Representatives from BRANY, CITI, Protocol Builder, and HPR Consulting are all still abuzz about the great conference hosted by PRIM&R this year. We have returned to our work newly energized and inspired and have spent the past couple weeks back in our offices talking about what we learned and would like to share these reflections with you.
Confirmation that proposed changes to the effective date for the revised Common Rule continues to elude us.
When federal agencies released the revised Common Rule, research professionals were left with many questions. Not the least of these was, “when will we really have to implement this”? The Department of Health and Human Services has been delayed in providing guidance to help the research community prepare for compliance.
Research professionals are still preparing to implement the new rules to the best of their understanding, even though there has been a request for a one-year delay on the effective date. Despite the request for delay, there are potentially three burden-reducing provisions that could be implemented during the delay period and it is still unclear which are included. Also, it’s important to note that the request for delay has not been granted, and is going through its process of review and consideration.
We will continue to monitor this situation closely.
Patients and their advocates are taking science and research into their own hands.
Patient advocacy is not a new phenomenon, but the use of social media has given patients and their advocates powerful new tools in nudging researchers to address their needs.
Using readily available technology, wearable devices, and social media, patients are crowdsourcing and collecting data about themselves and compelling researchers to take action to help them. Patients and their advocates are challenging traditional methods used to design research studies and recruit research subjects.
For many patients, this is literally a matter of life and death. Patients with debilitating and deadly diseases, such as ALS, have little patience for clinical trial start-up delays and bureaucracy. This so-called “democratization of research” will continue to have a significant impact on research, subjects, and human subject protection.
Ethics sometimes trump regulatory compliance.
Lifetime Achievement Award Recipient Ruth Macklin implored attendees to remember their humanity in implementing regulatory compliance measures. Regulations are critically important, of course, but the driving mandate is to protect human subjects in research. This should always be the priority over checking a proverbial box in a compliance checklist. Research professionals should understand ethics and context, and apply regulations accordingly.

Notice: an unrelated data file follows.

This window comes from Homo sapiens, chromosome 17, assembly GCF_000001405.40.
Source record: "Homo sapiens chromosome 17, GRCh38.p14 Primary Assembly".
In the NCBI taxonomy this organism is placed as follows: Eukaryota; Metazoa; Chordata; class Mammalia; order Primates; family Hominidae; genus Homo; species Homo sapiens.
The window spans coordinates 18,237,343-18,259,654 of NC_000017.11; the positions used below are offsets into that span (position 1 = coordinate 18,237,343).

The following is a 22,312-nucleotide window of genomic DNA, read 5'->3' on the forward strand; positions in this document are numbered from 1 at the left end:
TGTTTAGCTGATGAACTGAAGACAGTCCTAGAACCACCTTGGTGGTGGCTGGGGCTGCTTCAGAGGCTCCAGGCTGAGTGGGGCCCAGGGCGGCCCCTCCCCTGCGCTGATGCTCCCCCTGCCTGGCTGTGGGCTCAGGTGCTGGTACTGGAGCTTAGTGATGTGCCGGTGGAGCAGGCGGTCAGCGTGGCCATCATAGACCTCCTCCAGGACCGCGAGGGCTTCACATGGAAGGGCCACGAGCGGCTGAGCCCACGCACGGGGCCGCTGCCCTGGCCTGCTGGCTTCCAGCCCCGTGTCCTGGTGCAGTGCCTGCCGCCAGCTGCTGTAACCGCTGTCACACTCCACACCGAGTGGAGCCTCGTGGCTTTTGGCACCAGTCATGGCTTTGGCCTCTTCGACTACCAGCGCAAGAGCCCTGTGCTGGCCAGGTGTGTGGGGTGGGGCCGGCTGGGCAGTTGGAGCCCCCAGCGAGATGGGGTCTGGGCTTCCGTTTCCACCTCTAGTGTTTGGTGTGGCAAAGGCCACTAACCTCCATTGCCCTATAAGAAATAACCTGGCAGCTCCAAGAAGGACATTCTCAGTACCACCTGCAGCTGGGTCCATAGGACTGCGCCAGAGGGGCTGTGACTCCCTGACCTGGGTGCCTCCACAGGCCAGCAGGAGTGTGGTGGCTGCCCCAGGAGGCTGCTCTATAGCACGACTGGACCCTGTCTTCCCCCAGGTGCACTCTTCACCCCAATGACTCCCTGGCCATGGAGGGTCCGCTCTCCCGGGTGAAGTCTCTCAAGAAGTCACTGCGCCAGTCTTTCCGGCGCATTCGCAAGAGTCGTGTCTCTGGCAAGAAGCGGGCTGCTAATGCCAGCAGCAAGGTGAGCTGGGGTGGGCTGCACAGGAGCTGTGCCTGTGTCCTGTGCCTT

Informed consent continues to be a challenge.
Developing useful consent forms has always been a challenge for research professionals tasked with human subject protection. Even with the implementation of new technologies, such as digital consents and the use of videos, it is still a challenge to ensure consumers understand the risks and benefits of participating in clinical research. Research professionals must still be sure to account for participants’ literacy, and consider using shorter, simpler words, and verbiage in their consent process.
Pervasive data may be more powerful than big data.
We have all heard plenty about the power of big data — the collection, processing, and analysis of massive volumes of data points. But data scientists alerted conference attendees to the importance and impact of pervasive data, which add context to big data. It is collected via many channels beyond the electronic medical record or genomic database. It can include personal, social, behavioral, economic, geographic, political or any other information and it’s disturbingly easy to access.
With social media, wearable and connected home devices, and data collected by giants such as Facebook, Google, and Amazon, the lines between medical and social data can easily blur.
The current ethics framework is ill-prepared to address the tsunami of pervasive data and how it can be used. Even the revised Common Rule struggles to address this type of data science in research. Yet, while consumers will freely reveal intimate details about themselves in social media and are willing to allow big online companies to amass this information about them, they are still generally protective when it comes to their personal medical information.
The conference opened significant and important dialogue about these critical issues that are facing us. While there are no easy answers, we welcomed the opportunity to interact with our colleagues around the country. We will continue to monitor and report our understanding of these issues, and we hope to see you at next year’s PRIM&R conference!